Markets, Retirement

401(k) Withdrawals To Accelerate As More Boomers Retire

6/18/15 1:30 PM

Baby boomers (Americans born between the years 1946 and 1964) make up a very large portion of both the general population and the workforce. As a result, the effects on the economy have been substantial as more members of this generation reach the age of retirement. For example, retiring boomers exiting the workforce have helped push the labor force participation rate down to multi-decade lows, something that’s contributed to the sharp decline in the government’s official measures of unemployment. Further, small business sales have been on the rise recently thanks to the growing number of boomer business owners selling their companies to help fund retirement. Similarly, withdrawals from 401(k) plans are now starting to exceed new contributions as more and more baby boomers retire, according to a study out this week from BrightScope and the Wall Street Journal. Specifically, a net of $11.4 billion was pulled from these savings plans in 2013, the first contraction in decades. This trend should continue as more baby boomers exit the workforce and although it may provide a temporary boost to tax receipts for the U.S. government, it could also have a significant effect on the retirement industry. From the study:

Baby boomers were the first generation to rely heavily on the savings plans and helped create a multitrillion-dollar industry. … Now the 401(k) generation is ready to take its money out as the number of Americans reaching retirement age this year is expected to hit 3.5 million, up from 2.7 million in 2010, according to J.P. Morgan Chase and Census Bureau data. … In the past four years, investors pulled a net $12.8 billion from the top 25 plans by assets, according to BrightScope. … Estimates vary on how long the 401(k) net outflows will last and how severe they will become. Financial-services research firm Cerulli Associates projects outflows will persist at least until 2019 when investors will pull an estimated $51.6 billion. J.P. Morgan predicted in its April note the trend will last through 2030, with outflows peaking at $40 billion in 2019.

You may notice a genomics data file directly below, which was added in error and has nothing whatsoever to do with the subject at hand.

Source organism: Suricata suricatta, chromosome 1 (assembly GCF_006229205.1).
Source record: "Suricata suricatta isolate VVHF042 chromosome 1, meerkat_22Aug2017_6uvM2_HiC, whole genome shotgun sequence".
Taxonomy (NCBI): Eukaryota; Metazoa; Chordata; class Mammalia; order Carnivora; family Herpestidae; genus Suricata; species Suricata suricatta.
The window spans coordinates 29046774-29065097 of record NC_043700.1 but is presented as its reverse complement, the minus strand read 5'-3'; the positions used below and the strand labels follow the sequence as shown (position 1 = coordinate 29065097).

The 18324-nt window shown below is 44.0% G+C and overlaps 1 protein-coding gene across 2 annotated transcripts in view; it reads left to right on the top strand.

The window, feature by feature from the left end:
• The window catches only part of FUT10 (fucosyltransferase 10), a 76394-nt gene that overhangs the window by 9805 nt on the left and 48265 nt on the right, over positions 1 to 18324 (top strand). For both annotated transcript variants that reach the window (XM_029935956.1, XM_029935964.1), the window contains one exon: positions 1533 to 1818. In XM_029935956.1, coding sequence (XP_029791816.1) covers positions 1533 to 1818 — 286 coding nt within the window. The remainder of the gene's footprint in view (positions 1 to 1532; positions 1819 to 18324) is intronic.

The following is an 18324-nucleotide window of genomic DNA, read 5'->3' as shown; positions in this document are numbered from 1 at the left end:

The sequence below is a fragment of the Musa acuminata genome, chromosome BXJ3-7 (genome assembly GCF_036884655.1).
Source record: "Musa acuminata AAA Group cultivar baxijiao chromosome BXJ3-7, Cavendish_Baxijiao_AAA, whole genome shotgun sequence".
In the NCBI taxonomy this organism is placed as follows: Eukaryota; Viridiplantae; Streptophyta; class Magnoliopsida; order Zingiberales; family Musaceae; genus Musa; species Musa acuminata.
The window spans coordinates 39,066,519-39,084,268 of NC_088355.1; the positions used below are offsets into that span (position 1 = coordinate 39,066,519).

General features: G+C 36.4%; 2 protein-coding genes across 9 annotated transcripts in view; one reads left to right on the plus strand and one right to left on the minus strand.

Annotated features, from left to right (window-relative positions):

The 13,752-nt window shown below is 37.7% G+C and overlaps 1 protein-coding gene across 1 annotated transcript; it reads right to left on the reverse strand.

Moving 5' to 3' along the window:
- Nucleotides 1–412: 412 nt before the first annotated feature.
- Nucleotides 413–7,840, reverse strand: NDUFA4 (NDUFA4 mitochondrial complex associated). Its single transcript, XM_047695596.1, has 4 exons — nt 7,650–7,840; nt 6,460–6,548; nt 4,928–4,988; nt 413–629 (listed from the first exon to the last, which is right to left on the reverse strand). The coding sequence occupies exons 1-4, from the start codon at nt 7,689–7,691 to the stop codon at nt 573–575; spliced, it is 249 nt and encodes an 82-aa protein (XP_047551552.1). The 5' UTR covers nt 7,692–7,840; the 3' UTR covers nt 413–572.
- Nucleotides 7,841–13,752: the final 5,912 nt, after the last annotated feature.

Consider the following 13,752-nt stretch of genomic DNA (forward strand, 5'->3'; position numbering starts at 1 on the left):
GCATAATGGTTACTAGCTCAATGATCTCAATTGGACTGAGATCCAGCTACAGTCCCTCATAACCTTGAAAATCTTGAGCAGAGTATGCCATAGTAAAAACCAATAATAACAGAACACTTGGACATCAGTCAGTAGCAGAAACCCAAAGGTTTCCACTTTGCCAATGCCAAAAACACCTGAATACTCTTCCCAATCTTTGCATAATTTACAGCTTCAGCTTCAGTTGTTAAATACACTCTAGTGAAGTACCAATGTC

Some money managers are banking on another demographic group to reverse this shift: millennials. But they acknowledge that will require some convincing. “Millennials haven’t moved into a higher savings rate yet,” said Douglas Fisher, Fidelity Investment’s head of policy development on workplace retirement. “We need to start getting them to the right level,” he said. But even if millennials boost their savings, it will take some time for asset managers to see the benefits, said Ken Worthington of J.P. Morgan. “Redemptions in the industry are actually going to get worse for the next four to five years,” he said.
 

 


 

Sources: Calculated Risk, BrightScope, Wall Street Journal

Post author: Charles Couch